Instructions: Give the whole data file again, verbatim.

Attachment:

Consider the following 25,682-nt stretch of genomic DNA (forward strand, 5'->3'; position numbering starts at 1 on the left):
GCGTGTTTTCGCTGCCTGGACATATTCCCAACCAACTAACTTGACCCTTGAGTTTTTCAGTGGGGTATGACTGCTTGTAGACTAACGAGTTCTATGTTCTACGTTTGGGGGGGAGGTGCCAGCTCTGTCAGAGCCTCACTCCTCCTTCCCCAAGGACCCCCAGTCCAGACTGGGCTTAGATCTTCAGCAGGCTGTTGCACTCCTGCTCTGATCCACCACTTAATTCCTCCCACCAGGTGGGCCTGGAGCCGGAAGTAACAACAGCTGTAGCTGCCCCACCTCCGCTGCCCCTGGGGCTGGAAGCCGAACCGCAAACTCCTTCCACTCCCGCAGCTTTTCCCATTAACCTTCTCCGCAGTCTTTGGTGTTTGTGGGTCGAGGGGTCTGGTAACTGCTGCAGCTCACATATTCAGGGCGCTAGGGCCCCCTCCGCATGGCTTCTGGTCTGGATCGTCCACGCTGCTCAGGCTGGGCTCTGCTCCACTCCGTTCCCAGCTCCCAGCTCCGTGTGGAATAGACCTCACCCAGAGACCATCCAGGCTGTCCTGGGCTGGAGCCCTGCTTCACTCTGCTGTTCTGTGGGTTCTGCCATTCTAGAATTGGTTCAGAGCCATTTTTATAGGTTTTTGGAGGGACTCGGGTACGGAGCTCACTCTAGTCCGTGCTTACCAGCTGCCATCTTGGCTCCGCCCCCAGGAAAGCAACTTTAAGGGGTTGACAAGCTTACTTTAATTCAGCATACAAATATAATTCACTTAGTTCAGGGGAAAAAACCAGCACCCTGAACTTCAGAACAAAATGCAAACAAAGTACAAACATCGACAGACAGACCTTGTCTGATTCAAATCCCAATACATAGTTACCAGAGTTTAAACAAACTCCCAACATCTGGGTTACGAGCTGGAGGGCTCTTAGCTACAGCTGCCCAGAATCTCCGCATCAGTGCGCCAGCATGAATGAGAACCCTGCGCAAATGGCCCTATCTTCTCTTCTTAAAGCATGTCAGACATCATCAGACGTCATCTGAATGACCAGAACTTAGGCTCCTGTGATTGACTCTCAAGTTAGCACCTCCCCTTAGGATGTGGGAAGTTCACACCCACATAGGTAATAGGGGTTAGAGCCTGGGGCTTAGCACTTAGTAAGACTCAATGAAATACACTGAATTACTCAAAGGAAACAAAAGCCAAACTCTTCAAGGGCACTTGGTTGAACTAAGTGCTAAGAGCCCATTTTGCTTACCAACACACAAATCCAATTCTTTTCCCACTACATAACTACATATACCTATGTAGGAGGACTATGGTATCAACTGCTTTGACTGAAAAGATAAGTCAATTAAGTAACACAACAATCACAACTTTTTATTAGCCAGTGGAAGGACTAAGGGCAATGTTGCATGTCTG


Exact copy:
Consider the following 25,682-nt stretch of genomic DNA (forward strand, 5'->3'; position numbering starts at 1 on the left):
GCGTGTTTTCGCTGCCTGGACATATTCCCAACCAACTAACTTGACCCTTGAGTTTTTCAGTGGGGTATGACTGCTTGTAGACTAACGAGTTCTATGTTCTACGTTTGGGGGGGAGGTGCCAGCTCTGTCAGAGCCTCACTCCTCCTTCCCCAAGGACCCCCAGTCCAGACTGGGCTTAGATCTTCAGCAGGCTGTTGCACTCCTGCTCTGATCCACCACTTAATTCCTCCCACCAGGTGGGCCTGGAGCCGGAAGTAACAACAGCTGTAGCTGCCCCACCTCCGCTGCCCCTGGGGCTGGAAGCCGAACCGCAAACTCCTTCCACTCCCGCAGCTTTTCCCATTAACCTTCTCCGCAGTCTTTGGTGTTTGTGGGTCGAGGGGTCTGGTAACTGCTGCAGCTCACATATTCAGGGCGCTAGGGCCCCCTCCGCATGGCTTCTGGTCTGGATCGTCCACGCTGCTCAGGCTGGGCTCTGCTCCACTCCGTTCCCAGCTCCCAGCTCCGTGTGGAATAGACCTCACCCAGAGACCATCCAGGCTGTCCTGGGCTGGAGCCCTGCTTCACTCTGCTGTTCTGTGGGTTCTGCCATTCTAGAATTGGTTCAGAGCCATTTTTATAGGTTTTTGGAGGGACTCGGGTACGGAGCTCACTCTAGTCCGTGCTTACCAGCTGCCATCTTGGCTCCGCCCCCAGGAAAGCAACTTTAAGGGGTTGACAAGCTTACTTTAATTCAGCATACAAATATAATTCACTTAGTTCAGGGGAAAAAACCAGCACCCTGAACTTCAGAACAAAATGCAAACAAAGTACAAACATCGACAGACAGACCTTGTCTGATTCAAATCCCAATACATAGTTACCAGAGTTTAAACAAACTCCCAACATCTGGGTTACGAGCTGGAGGGCTCTTAGCTACAGCTGCCCAGAATCTCCGCATCAGTGCGCCAGCATGAATGAGAACCCTGCGCAAATGGCCCTATCTTCTCTTCTTAAAGCATGTCAGACATCATCAGACGTCATCTGAATGACCAGAACTTAGGCTCCTGTGATTGACTCTCAAGTTAGCACCTCCCCTTAGGATGTGGGAAGTTCACACCCACATAGGTAATAGGGGTTAGAGCCTGGGGCTTAGCACTTAGTAAGACTCAATGAAATACACTGAATTACTCAAAGGAAACAAAAGCCAAACTCTTCAAGGGCACTTGGTTGAACTAAGTGCTAAGAGCCCATTTTGCTTACCAACACACAAATCCAATTCTTTTCCCACTACATAACTACATATACCTATGTAGGAGGACTATGGTATCAACTGCTTTGACTGAAAAGATAAGTCAATTAAGTAACACAACAATCACAACTTTTTATTAGCCAGTGGAAGGACTAAGGGCAATGTTGCATGTCTG